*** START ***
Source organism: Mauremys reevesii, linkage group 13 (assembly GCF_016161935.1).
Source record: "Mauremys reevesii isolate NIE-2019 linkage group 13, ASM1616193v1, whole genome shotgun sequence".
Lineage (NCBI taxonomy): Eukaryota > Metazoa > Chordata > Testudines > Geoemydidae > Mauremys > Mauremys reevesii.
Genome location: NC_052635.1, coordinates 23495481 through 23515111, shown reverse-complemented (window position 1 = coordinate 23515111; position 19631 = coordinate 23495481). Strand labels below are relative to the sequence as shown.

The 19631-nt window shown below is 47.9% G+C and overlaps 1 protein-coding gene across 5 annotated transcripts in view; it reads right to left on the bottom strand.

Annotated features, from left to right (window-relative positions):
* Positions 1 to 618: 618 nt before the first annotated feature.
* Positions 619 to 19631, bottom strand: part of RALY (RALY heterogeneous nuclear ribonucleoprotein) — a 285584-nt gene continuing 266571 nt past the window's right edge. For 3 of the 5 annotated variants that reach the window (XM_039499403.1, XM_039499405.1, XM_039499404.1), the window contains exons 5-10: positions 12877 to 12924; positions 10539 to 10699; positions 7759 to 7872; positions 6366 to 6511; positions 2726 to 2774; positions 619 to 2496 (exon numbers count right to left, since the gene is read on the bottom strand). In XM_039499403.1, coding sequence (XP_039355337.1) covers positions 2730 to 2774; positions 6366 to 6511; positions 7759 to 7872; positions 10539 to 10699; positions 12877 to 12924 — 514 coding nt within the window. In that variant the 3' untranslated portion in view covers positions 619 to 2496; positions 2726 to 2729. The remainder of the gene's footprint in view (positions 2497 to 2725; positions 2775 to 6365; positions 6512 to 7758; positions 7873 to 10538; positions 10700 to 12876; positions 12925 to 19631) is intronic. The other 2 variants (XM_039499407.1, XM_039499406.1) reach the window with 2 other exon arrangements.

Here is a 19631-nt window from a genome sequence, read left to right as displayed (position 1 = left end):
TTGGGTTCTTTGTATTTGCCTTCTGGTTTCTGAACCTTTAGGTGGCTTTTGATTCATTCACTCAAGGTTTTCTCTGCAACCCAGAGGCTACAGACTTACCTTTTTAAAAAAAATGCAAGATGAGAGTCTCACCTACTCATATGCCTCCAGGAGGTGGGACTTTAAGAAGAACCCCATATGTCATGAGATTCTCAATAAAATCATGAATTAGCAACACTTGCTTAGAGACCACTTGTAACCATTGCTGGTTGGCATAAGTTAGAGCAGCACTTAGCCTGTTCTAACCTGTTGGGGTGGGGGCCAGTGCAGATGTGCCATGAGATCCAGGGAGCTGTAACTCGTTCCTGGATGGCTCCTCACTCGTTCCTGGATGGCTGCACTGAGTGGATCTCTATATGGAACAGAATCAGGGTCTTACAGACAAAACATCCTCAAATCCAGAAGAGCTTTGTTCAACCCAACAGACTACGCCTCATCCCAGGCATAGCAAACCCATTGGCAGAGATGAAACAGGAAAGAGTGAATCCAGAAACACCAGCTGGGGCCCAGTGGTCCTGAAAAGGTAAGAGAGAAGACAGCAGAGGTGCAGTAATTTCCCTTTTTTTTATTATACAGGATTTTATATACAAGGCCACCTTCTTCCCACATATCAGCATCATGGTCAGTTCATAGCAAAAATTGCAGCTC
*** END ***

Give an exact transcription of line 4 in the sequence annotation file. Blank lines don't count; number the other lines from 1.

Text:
Genome location: NC_052635.1, coordinates 23495481 through 23515111, shown reverse-complemented (window position 1 = coordinate 23515111; position 19631 = coordinate 23495481). Strand labels below are relative to the sequence as shown.